Hi Patrick. In contrast to Alibaba, JD.com is known for selling authentic goods. I've noticed a number of Australian and US businesses favouring JD to protect the value of their brands. In short, the strategy definitely has merit, but Alibaba has been playing hard ball with sellers by insisting that they choose either Alibaba or JD, and Alibaba is still the big kahuna of the industry with the most customers. I don't expect that will change, but JD can certainly gain market share (in a growing market) as research has shown that wealthier Chinese prefer JD due to the authenticity of its products. It's hard to show off your wealth with counterfeits. Australian companies may also prefer targeting wealthier Chinese customers,, in addition to feeling their brands are being protected by a trusted retailer in JD. Cheers Patrick.

On JD.Com: Growth at all costs -

PS. There's a more detailed (but not too long) analysis on the company's current prospects in our March 2017 quarterly if you're interested: https://petersmacgregor.com/investments/peters-macgregor-global-fund/global-fund-report/

On How insider ownership can thrash the market -

Cheers David. It should say 'up to' 10% for the option. It's an amazing story. The shares are up nearly 4,000% over the past couple of decades. It shows the benefit of spotting these types of owners and businesses early and hanging on.

On How insider ownership can thrash the market -

Hi Mark. Whenever you perform a screen like this you need to double-check the numbers with the source documents (i.e. the company accounts). Without doing the requisite work I had assumed Crown popped up because it was flush with cash after the Macau assets were sold (again, I haven't checked this). Nonetheless, your conclusion is spot on. It's highly unlikely you'd find a well known, large-cap stock meeting Graham's criteria. That's probably been the case for decades outside periods of panic like the GFC for several reasons (including Graham's criteria simply being too restrictive in modern markets). You might find more examples amongst micro-caps, but they often have little liquidity and investing services and investors are also screening for these ideas, so it's competitive. Markets are far more efficient today compared to Graham's times, as software didn't exist to do the hard work for him. There were also far fewer investors and hedge funds around back then. Cheers Mark.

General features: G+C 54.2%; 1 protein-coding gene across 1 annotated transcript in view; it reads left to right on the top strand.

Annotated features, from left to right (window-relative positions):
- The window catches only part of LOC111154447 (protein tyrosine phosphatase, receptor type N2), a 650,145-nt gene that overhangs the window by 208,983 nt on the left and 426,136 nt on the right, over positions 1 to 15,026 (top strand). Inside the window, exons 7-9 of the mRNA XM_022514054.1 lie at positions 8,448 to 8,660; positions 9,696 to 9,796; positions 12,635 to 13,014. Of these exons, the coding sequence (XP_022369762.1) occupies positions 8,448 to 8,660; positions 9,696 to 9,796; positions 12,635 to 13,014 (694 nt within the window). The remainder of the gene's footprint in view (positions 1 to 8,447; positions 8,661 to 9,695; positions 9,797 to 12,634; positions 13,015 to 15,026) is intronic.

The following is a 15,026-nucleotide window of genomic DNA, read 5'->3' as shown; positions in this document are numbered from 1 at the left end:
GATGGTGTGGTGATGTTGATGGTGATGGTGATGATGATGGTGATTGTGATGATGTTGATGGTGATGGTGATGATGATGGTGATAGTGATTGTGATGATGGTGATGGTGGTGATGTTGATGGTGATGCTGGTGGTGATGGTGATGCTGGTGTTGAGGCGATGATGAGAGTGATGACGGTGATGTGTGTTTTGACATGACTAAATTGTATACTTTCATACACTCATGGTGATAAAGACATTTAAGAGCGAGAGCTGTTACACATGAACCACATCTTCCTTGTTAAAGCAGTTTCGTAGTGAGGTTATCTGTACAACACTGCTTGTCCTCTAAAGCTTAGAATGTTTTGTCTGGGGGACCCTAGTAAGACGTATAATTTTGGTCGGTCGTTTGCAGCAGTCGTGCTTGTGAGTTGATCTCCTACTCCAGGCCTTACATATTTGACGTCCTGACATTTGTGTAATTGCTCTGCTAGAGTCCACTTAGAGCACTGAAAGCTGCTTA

On Just 2 ASX stocks pass the Benjamin Graham filter -

Thanks for the feedback Patrick. From my limited experience driving supercars (i.e. zero), I tend to agree i.e. I don't think it will be a big issue. The company is confident that once they get someone into the new cars they won't notice too much difference, assuming there is one. If you've got your heart set on owning a Ferrari this issue isn't likely to change your mind once you've sat in the cockpit, and there are certainly pros to the turbos as well. From what I've read they still sound ok and they go faster, not a bad compromise. I look forward to having an opinion based on experience some day. Cheers Patrick.

On Ferrari – The race to separate is almost over -